Canonical's founder Mark Shuttleworth is one person in the tech world who it seems always has something interesting to say, and today he was at the CeBIT computer expo in Germany, where he definitely had a few good words about the plans for Ubuntu Touch. Shuttleworth talked about the potential price points, and the intended user base, but we have to wonder if the strategy is sound.
When we went through the 2014 outlook for Android, one of the biggest questions looming on the horizon wasn't what was going to happen, but rather when it would all start. We knew that Android would be making the move to smartwatches and other wearables this year; and, we knew that Google would be starting the work to get developers on board and to optimize the platform for the super small screen. Now we know that theAndroid SDK for wearables will be released in just two weeks from now, and that helps to sort out when we should start seeing actual Android devices released with full Google services.
Now, it's time to move on to the main event, because 2014 is expected to be all about new Apple hardware. We'll start off broadly, because there is a lingering question regarding just how much new hardware we see. It is almost a certainty that we will see at least two new iPhones in 2014 (including the iPhone 6 and a maybe a plastic iPhone 5s to fill the mid-range) and the iWatch; but, after that, things get a bit hazy. You would normally assume that there would be a new iPad and iPad mini, and the rumors have also been talking quite a bit about a potential 12.9-inch iPad, which the media has taken to calling the iPad Pro.
When you take on the task of looking ahead at what's to come with Apple, you're dedicating yourself to wading through a lot of crap. The rumor mill is always active in the mobile ecosystem, but the Apple rumor mill is a never-ending flood of hopes, dreams, misinformation, and more than anything else: analysts that want to keep getting those checks. Because of all that, we can't go through every rumor that exists, and we have to try to focus in on the most plausible rumors based on some basic rational thinking.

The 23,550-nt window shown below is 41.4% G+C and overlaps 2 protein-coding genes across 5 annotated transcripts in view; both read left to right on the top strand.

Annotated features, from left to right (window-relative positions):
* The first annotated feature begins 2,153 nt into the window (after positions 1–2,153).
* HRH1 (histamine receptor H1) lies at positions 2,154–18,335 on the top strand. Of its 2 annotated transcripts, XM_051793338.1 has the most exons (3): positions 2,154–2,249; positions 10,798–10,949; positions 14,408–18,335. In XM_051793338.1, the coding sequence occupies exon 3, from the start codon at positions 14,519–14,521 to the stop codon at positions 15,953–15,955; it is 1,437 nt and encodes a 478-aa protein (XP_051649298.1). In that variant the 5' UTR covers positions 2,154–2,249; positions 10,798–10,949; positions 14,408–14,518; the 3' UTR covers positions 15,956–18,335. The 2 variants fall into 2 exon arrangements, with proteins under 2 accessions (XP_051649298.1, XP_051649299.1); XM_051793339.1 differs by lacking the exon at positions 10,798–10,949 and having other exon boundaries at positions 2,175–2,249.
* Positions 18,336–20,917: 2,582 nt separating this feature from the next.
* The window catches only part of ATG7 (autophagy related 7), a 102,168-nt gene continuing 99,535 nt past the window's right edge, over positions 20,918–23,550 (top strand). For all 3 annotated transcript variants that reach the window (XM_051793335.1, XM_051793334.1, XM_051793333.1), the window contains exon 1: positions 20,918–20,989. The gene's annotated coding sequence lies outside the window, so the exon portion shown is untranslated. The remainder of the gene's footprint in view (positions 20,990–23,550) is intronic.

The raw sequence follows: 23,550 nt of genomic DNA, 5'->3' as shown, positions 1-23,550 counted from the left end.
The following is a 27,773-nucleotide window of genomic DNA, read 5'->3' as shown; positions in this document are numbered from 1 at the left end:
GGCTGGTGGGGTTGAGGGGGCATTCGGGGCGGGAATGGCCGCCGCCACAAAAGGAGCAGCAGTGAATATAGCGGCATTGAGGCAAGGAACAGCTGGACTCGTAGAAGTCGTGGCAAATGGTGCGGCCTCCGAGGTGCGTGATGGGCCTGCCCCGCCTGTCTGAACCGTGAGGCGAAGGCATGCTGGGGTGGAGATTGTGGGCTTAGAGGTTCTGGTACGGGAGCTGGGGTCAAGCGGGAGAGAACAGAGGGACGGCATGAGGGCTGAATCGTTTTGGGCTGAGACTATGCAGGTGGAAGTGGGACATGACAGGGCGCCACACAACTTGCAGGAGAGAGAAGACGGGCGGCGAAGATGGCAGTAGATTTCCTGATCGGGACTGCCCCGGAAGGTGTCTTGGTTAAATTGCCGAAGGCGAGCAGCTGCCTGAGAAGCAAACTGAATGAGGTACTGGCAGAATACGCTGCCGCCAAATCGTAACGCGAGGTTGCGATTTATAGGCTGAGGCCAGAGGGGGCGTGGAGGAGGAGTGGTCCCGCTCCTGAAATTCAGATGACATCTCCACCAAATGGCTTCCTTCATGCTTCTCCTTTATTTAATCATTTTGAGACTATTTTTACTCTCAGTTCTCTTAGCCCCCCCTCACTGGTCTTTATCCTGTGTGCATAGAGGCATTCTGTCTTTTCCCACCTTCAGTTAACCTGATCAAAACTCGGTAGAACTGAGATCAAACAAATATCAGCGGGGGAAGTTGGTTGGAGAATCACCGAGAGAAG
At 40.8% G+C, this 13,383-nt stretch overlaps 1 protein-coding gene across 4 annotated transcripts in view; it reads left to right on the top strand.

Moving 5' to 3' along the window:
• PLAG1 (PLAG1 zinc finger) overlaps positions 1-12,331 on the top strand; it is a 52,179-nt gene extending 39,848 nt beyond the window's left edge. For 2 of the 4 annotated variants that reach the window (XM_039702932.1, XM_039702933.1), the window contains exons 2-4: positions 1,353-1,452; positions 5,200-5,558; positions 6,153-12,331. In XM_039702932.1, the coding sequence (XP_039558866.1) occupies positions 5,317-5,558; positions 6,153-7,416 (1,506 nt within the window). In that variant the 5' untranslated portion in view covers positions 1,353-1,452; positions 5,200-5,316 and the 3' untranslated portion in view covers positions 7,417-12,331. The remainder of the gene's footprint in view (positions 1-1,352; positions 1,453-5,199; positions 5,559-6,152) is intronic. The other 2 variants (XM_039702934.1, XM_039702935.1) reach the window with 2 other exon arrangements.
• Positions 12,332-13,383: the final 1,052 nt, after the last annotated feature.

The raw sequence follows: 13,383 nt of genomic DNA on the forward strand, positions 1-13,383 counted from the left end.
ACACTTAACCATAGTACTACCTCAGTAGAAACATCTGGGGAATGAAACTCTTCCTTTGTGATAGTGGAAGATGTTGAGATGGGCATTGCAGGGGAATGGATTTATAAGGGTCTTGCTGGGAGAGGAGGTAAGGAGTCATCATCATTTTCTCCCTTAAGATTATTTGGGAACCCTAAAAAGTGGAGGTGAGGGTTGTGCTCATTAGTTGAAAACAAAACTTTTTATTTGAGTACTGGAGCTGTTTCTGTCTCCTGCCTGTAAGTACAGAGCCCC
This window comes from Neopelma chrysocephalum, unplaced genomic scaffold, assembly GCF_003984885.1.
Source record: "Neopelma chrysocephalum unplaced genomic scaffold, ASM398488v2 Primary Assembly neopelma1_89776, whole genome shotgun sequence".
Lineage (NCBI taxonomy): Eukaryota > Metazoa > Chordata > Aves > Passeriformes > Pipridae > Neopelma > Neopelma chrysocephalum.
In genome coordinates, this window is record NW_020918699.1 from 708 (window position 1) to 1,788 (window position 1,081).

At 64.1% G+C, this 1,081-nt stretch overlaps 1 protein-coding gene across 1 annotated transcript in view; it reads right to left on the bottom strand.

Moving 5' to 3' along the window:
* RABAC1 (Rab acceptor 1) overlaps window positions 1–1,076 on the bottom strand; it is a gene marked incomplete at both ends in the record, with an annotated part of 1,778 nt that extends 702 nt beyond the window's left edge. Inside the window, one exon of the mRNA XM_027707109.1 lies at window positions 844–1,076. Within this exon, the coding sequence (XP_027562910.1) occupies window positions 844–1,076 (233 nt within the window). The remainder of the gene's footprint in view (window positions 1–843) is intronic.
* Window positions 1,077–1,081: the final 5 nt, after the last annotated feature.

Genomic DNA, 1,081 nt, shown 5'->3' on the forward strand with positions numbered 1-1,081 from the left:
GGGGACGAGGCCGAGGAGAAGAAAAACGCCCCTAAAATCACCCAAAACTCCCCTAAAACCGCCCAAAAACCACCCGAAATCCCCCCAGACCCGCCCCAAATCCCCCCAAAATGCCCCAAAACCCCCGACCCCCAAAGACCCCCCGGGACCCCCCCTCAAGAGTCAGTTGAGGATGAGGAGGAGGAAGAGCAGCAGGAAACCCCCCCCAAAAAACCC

Last time, we took a long trip in order to cover the major changes we saw over the past year in Android, and what to expect in 2014 for Google's system. Surprisingly, the look into Apple has taken an even longer journey (both in how long it took to write and in overall length of the piece), because while we skimmed over Android hardware for the most part, it is impossible to do the same with Apple. This means there s a bit more to cover in terms of where Apple's platform has come from in 2013, and what to expect from iOS in 2014.
If you've been watching the news today, you probably saw some headlines concerning some answers that Sundar Pichai gave at Mobile World Congress this week. We covered the story earlier, because Pichai confirmed that a Nexus 6 will be on the way in the second half of the year, and talked a bit about Samsung as well. However, some are reporting that Pichai said that Android was not designed to be safe, which you might think is a bigger headline, assuming that's really what he said.
Samsung president and CEO JK Shin set the tone for the Samsung Galaxy S5 announcement right from the start by saying, "After all, people choose meaningful and relevant improvement for day to day use, and that is small. One step further, evolution always changes the world. That's the meaningful innovation." (English is not Mr. Shin's first language, but you get the idea.) Simply stated: consumers don't want the Galaxy S5 to be filled with bloat, they want useful updates.
As those of you who follow the site know by now, I'm a fan of the Moto X. I was sold on the device the first time I held it back in August of last year, and once the Moto Maker support extended to T-Mobile and the price dropped a bit, I traded in my Nexus 5 for the Moto X. But, the entire time, what I've really wanted is the ebony wood version of the Moto X. Now I have it, and the TL:DR version of this article is this: the wooden back takes an already great phone and makes it even better. We always talk about glass and metal as so-called "premium" materials, but maybe we should consider wood in that same category when it comes to our mobile devices.
There is a new report from from Taiwan’s Economic Daily News, there is almost certainly another handheld device coming from Apple this year to go along with the new 4.7-inch iPhone 6. That much isn't really news at this point. The interesting thing is that the Economic Daily News claims that the 5.6-inch device will not carry the iPhone branding. Frankly, we're not sure what to make of this rumor.
We have been hearing some rumors here and there about what to expect in the upcoming Windows Phone 8.1 update, but ever since Microsoft released the SDK for the update, the rumors surrounding the update have positively exploded. We have been posting a couple articles every day with new information that has been gleaned from the SDK or other sources, so it is time to do a rumor roundup to make it easier to sort through what we know so far about Windows Phone 8.1. Of course, this article will be updated (and has already needed updating as it was written because the news doesn't stop when it comes to Windows Phone 8.1.